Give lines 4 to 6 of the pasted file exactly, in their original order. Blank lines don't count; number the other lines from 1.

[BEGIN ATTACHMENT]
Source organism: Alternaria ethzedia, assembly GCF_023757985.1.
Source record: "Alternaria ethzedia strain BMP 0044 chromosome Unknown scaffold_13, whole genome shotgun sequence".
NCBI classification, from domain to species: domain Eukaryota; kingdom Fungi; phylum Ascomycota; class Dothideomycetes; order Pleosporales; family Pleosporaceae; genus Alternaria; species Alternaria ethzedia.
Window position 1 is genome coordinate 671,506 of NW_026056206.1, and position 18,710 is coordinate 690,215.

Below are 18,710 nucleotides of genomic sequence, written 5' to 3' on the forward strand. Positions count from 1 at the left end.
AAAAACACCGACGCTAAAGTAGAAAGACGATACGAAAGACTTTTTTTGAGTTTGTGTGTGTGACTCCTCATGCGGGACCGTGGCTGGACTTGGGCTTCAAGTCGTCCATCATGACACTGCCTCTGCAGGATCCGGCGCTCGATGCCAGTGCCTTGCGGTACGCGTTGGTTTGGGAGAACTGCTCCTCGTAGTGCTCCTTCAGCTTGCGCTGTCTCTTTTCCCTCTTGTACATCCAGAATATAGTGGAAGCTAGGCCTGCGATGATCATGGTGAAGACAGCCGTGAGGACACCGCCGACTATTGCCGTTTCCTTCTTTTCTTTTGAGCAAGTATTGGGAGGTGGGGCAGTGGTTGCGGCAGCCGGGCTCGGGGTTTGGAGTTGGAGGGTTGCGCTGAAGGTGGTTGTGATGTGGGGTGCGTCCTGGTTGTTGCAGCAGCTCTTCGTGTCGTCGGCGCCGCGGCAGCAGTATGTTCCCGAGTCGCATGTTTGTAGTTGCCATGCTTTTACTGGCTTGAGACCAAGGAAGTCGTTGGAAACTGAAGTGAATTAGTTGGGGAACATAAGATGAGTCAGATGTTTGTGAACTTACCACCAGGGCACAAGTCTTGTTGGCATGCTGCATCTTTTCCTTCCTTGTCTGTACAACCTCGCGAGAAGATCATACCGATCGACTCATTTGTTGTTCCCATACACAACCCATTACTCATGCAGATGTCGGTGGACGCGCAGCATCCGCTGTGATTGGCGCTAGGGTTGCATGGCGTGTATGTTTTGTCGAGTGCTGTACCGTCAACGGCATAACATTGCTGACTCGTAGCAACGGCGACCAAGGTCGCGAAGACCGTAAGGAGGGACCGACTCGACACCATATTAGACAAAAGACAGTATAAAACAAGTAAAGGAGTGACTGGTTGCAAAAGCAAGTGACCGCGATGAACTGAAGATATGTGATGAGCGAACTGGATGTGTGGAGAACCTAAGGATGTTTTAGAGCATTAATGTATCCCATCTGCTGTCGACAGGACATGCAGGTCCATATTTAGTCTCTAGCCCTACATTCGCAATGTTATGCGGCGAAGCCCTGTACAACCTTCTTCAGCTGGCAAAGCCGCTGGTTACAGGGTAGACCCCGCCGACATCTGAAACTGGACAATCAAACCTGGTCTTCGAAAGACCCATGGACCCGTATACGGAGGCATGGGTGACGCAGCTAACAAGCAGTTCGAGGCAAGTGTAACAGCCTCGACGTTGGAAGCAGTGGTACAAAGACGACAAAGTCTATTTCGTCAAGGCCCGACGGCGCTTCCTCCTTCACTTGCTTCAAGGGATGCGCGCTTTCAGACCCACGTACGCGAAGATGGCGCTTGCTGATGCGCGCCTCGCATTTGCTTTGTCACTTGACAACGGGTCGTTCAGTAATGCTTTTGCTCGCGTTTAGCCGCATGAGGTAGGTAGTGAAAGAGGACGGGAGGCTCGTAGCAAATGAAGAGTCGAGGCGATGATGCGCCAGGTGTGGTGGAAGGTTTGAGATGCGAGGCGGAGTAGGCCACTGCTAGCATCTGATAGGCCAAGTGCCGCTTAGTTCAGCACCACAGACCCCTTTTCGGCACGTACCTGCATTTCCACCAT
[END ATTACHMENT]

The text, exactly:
Window position 1 is genome coordinate 671,506 of NW_026056206.1, and position 18,710 is coordinate 690,215.

Below are 18,710 nucleotides of genomic sequence, written 5' to 3' on the forward strand. Positions count from 1 at the left end.
AAAAACACCGACGCTAAAGTAGAAAGACGATACGAAAGACTTTTTTTGAGTTTGTGTGTGTGACTCCTCATGCGGGACCGTGGCTGGACTTGGGCTTCAAGTCGTCCATCATGACACTGCCTCTGCAGGATCCGGCGCTCGATGCCAGTGCCTTGCGGTACGCGTTGGTTTGGGAGAACTGCTCCTCGTAGTGCTCCTTCAGCTTGCGCTGTCTCTTTTCCCTCTTGTACATCCAGAATATAGTGGAAGCTAGGCCTGCGATGATCATGGTGAAGACAGCCGTGAGGACACCGCCGACTATTGCCGTTTCCTTCTTTTCTTTTGAGCAAGTATTGGGAGGTGGGGCAGTGGTTGCGGCAGCCGGGCTCGGGGTTTGGAGTTGGAGGGTTGCGCTGAAGGTGGTTGTGATGTGGGGTGCGTCCTGGTTGTTGCAGCAGCTCTTCGTGTCGTCGGCGCCGCGGCAGCAGTATGTTCCCGAGTCGCATGTTTGTAGTTGCCATGCTTTTACTGGCTTGAGACCAAGGAAGTCGTTGGAAACTGAAGTGAATTAGTTGGGGAACATAAGATGAGTCAGATGTTTGTGAACTTACCACCAGGGCACAAGTCTTGTTGGCATGCTGCATCTTTTCCTTCCTTGTCTGTACAACCTCGCGAGAAGATCATACCGATCGACTCATTTGTTGTTCCCATACACAACCCATTACTCATGCAGATGTCGGTGGACGCGCAGCATCCGCTGTGATTGGCGCTAGGGTTGCATGGCGTGTATGTTTTGTCGAGTGCTGTACCGTCAACGGCATAACATTGCTGACTCGTAGCAACGGCGACCAAGGTCGCGAAGACCGTAAGGAGGGACCGACTCGACACCATATTAGACAAAAGACAGTATAAAACAAGTAAAGGAGTGACTGGTTGCAAAAGCAAGTGACCGCGATGAACTGAAGATATGTGATGAGCGAACTGGATGTGTGGAGAACCTAAGGATGTTTTAGAGCATTAATGTATCCCATCTGCTGTCGACAGGACATGCAGGTCCATATTTAGTCTCTAGCCCTACATTCGCAATGTTATGCGGCGAAGCCCTGTACAACCTTCTTCAGCTGGCAAAGCCGCTGGTTACAGGGTAGACCCCGCCGACATCTGAAACTGGACAATCAAACCTGGTCTTCGAAAGACCCATGGACCCGTATACGGAGGCATGGGTGACGCAGCTAACAAGCAGTTCGAGGCAAGTGTAACAGCCTCGACGTTGGAAGCAGTGGTACAAAGACGACAAAGTCTATTTCGTCAAGGCCCGACGGCGCTTCCTCCTTCACTTGCTTCAAGGGATGCGCGCTTTCAGACCCACGTACGCGAAGATGGCGCTTGCTGATGCGCGCCTCGCATTTGCTTTGTCACTTGACAACGGGTCGTTCAGTAATGCTTTTGCTCGCGTTTAGCCGCATGAGGTAGGTAGTGAAAGAGGACGGGAGGCTCGTAGCAAATGAAGAGTCGAGGCGATGATGCGCCAGGTGTGGTGGAAGGTTTGAGATGCGAGGCGGAGTAGGCCACTGCTAGCATCTGATAGGCCAAGTGCCGCTTAGTTCAGCACCACAGACCCCTTTTCGGCACGTACCTGCATTTCCACCAT